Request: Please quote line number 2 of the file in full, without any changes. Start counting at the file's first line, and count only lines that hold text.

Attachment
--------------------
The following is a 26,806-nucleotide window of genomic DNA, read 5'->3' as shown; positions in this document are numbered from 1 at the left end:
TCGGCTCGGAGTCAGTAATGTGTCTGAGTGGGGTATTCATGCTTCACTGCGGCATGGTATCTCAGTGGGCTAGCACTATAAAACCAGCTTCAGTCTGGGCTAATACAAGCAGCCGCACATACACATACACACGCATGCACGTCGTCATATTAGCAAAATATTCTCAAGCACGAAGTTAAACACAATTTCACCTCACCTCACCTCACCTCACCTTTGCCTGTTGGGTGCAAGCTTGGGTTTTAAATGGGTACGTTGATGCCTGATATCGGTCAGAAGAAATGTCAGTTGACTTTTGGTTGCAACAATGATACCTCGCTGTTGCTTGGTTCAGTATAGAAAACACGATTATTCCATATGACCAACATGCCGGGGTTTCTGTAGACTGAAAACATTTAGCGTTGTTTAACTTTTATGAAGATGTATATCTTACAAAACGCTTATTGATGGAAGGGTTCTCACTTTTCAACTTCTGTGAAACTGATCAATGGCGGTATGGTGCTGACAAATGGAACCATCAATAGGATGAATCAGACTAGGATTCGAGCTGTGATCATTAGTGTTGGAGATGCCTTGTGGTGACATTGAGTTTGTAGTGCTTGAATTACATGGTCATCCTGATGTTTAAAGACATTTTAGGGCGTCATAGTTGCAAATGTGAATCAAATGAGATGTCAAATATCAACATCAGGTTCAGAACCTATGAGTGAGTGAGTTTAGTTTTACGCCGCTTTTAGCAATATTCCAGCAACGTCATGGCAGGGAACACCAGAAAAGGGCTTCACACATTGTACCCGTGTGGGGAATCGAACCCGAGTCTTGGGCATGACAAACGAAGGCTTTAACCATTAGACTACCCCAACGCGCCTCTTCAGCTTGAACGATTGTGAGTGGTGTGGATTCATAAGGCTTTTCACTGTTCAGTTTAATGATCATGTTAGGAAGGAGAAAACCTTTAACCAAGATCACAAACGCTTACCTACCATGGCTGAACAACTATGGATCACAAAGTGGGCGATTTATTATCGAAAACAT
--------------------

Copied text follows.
TCGGCTCGGAGTCAGTAATGTGTCTGAGTGGGGTATTCATGCTTCACTGCGGCATGGTATCTCAGTGGGCTAGCACTATAAAACCAGCTTCAGTCTGGGCTAATACAAGCAGCCGCACATACACATACACACGCATGCACGTCGTCATATTAGCAAAATATTCTCAAGCACGAAGTTAAACACAATTTCACCTCACCTCACCTCACCTCACCTTTGCCTGTTGGGTGCAAGCTTGGGTTTTAAATGGGTACGTTGATGCCTGATATCGGTCAGAAGAAATGTCAGTTGACTTTTGGTTGCAACAATGATACCTCGCTGTTGCTTGGTTCAGTATAGAAAACACGATTATTCCATATGACCAACATGCCGGGGTTTCTGTAGACTGAAAACATTTAGCGTTGTTTAACTTTTATGAAGATGTATATCTTACAAAACGCTTATTGATGGAAGGGTTCTCACTTTTCAACTTCTGTGAAACTGATCAATGGCGGTATGGTGCTGACAAATGGAACCATCAATAGGATGAATCAGACTAGGATTCGAGCTGTGATCATTAGTGTTGGAGATGCCTTGTGGTGACATTGAGTTTGTAGTGCTTGAATTACATGGTCATCCTGATGTTTAAAGACATTTTAGGGCGTCATAGTTGCAAATGTGAATCAAATGAGATGTCAAATATCAACATCAGGTTCAGAACCTATGAGTGAGTGAGTTTAGTTTTACGCCGCTTTTAGCAATATTCCAGCAACGTCATGGCAGGGAACACCAGAAAAGGGCTTCACACATTGTACCCGTGTGGGGAATCGAACCCGAGTCTTGGGCATGACAAACGAAGGCTTTAACCATTAGACTACCCCAACGCGCCTCTTCAGCTTGAACGATTGTGAGTGGTGTGGATTCATAAGGCTTTTCACTGTTCAGTTTAATGATCATGTTAGGAAGGAGAAAACCTTTAACCAAGATCACAAACGCTTACCTACCATGGCTGAACAACTATGGATCACAAAGTGGGCGATTTATTATCGAAAACAT